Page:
« on: August 02, 2017, 10:25:45 PM »
Gose has hops.  Lacto can live just fine with a low dose of hops.  Aim for just 10-15 IBUs, no more than that.

General Homebrew Discussion / Re: brew time before compatitions?
« on: August 01, 2017, 09:42:36 PM »
They're all best fresh.  About 3-4 weeks from brew day to glass is probably optimal for most beers.  Stronger ones or cold-fermented ones (like lagers) can take an extra couple weeks.

Honey contains organisms, which although they are unable to multiply in the honey itself, when combined with water, they can take off quickly.  So yes, I think this can lead to contamination.  I made a putrid mead one time when I just combined honey and water and did not pasteurize.  Tasted like vomit.  Never again.  Now I always heat honey and water together to about 160 F (70 C) for 15 minutes, then allow to cool before pitching yeast.  Never had another problem since.  I do the same thing for cider or anytime I want to avoid potential for wild organisms to get a foothold.  Since you're only heating mildly but not boiling, you will not lose aromatics, despite what "experts" might tell you.  I make some of the most aromatic ciders and meads of anyone I know.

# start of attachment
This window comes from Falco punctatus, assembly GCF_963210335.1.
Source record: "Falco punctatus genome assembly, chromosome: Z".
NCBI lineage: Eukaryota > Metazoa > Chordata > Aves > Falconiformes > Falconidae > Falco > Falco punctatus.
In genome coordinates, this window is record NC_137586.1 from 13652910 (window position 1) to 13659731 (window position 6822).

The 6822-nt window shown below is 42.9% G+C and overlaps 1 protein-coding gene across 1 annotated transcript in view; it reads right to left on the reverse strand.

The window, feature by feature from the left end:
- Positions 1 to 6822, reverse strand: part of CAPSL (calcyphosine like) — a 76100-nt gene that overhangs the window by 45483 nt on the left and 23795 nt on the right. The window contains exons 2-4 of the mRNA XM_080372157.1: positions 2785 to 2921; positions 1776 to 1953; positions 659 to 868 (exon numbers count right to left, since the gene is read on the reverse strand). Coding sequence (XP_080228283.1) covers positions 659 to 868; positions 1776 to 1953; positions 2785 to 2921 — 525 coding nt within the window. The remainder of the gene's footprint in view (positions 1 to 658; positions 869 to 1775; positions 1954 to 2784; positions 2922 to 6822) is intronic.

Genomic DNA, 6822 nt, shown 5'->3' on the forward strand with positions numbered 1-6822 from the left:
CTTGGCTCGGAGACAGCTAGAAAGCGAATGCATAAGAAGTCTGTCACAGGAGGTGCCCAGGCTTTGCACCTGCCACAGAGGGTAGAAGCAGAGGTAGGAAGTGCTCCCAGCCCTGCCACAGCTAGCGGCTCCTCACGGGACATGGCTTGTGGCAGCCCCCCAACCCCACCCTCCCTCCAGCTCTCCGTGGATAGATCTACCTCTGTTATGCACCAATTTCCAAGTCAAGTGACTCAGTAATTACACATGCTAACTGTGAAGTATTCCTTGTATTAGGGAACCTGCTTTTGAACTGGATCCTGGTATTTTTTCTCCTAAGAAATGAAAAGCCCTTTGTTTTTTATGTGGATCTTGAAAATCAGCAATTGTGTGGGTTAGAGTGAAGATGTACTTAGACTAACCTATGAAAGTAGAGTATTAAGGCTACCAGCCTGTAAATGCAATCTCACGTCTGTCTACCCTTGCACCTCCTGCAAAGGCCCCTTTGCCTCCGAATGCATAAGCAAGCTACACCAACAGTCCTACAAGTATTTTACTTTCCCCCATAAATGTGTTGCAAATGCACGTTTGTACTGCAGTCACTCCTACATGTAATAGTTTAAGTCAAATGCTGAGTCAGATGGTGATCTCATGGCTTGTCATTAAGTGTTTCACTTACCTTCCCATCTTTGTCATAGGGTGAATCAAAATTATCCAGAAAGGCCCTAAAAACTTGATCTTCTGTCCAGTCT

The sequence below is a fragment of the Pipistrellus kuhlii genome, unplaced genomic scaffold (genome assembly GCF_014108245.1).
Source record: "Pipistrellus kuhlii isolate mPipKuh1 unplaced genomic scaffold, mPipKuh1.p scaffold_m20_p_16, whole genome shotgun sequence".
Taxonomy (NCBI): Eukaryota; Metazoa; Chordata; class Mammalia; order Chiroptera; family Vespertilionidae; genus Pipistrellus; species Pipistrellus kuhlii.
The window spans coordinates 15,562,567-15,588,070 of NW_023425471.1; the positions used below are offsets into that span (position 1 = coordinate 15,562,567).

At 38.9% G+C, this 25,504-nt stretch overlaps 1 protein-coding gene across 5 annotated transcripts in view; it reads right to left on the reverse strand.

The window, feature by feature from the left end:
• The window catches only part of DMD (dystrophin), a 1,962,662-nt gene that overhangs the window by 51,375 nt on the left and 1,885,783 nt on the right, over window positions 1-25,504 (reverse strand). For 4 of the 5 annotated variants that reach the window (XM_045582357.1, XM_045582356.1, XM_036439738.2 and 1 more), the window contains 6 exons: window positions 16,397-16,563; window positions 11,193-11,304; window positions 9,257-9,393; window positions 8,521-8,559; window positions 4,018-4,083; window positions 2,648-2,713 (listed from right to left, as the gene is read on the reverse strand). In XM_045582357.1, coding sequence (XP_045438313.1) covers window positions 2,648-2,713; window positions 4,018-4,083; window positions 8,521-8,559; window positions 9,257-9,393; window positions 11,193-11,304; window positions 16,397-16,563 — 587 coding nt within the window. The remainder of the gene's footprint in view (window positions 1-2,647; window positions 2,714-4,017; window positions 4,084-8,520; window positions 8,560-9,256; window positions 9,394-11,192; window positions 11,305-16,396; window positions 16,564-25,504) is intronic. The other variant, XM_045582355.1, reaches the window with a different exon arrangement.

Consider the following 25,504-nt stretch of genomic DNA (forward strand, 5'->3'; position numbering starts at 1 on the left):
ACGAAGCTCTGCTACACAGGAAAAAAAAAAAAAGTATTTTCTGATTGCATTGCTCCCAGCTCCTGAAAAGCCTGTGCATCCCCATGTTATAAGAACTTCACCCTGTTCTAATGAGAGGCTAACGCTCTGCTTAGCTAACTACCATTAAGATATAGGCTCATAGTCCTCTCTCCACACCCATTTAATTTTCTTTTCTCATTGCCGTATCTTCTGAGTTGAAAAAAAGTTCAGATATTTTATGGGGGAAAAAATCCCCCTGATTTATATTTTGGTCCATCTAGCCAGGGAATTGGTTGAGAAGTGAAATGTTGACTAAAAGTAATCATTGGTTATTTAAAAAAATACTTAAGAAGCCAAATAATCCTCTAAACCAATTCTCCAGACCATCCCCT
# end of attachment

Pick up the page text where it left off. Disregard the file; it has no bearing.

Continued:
Commercial Beer Reviews / Re: Can anyone suggest some nice beers?
« on: August 01, 2017, 12:55:53 PM »
Hacker-Pschorr Weisse changed the game for me.  Also Warsteiner.  For easiest transition, just learn to appreciate anything with a German name that is difficult to pronounce, you just can't go wrong.

Yeast and Fermentation / Re: I would like to make a gose
« on: July 31, 2017, 12:38:51 PM »
Don't overdo the salt.  You should just barely be able to perceive any salt.

General Homebrew Discussion / Re: First Wort Hopping
« on: July 27, 2017, 03:01:23 PM »
FWH is no more special than boil hops.  Add them anytime before reaching a boil, or even a minute or two after.  You shouldn't be able to taste any difference.

The Pub / Re: Shrubs
« on: July 26, 2017, 05:56:46 PM »
I've tried making shrub before.  It was probably just a bad recipe, but I found the vinegar character to be just too overpowering, burning my throat, so I dumped it.  And I like vinegar a lot, on salads or for dipping bread into, etc.  It might just be more a matter of finding the right ratio of vinegar to fruit juice.  Perhaps just 5-10% vinegar is all that's appropriate.  I don't know much more about shrubs.

Now kombucha, on the other hand.... I just made my first kombucha, and damn, it turned out just perfectly wonderful on my very first try.  Took 13 days to get to just the right amount of vinegar where you can taste it without getting burned.  Currently in bottles.  Popped the first bottle a few days ago and it wasn't carbonated yet, so I'll open the next one in another couple days.  But it was so easy.  The only downside really is the time involved.... 13 days to ferment, then another 7? 10? days to carbonate.  I'll know more soon.

Other Fermentables / Re: Questions on a First mead
« on: July 24, 2017, 03:20:54 PM »
I think 1.5 lb/gallon fruit sounds right.  You can definitely get this done in time for Christmas.  I would use the sweet mead yeast (4184?) if you want to retain sweetness, otherwise it will ferment longer and taste more dry with most other yeasts.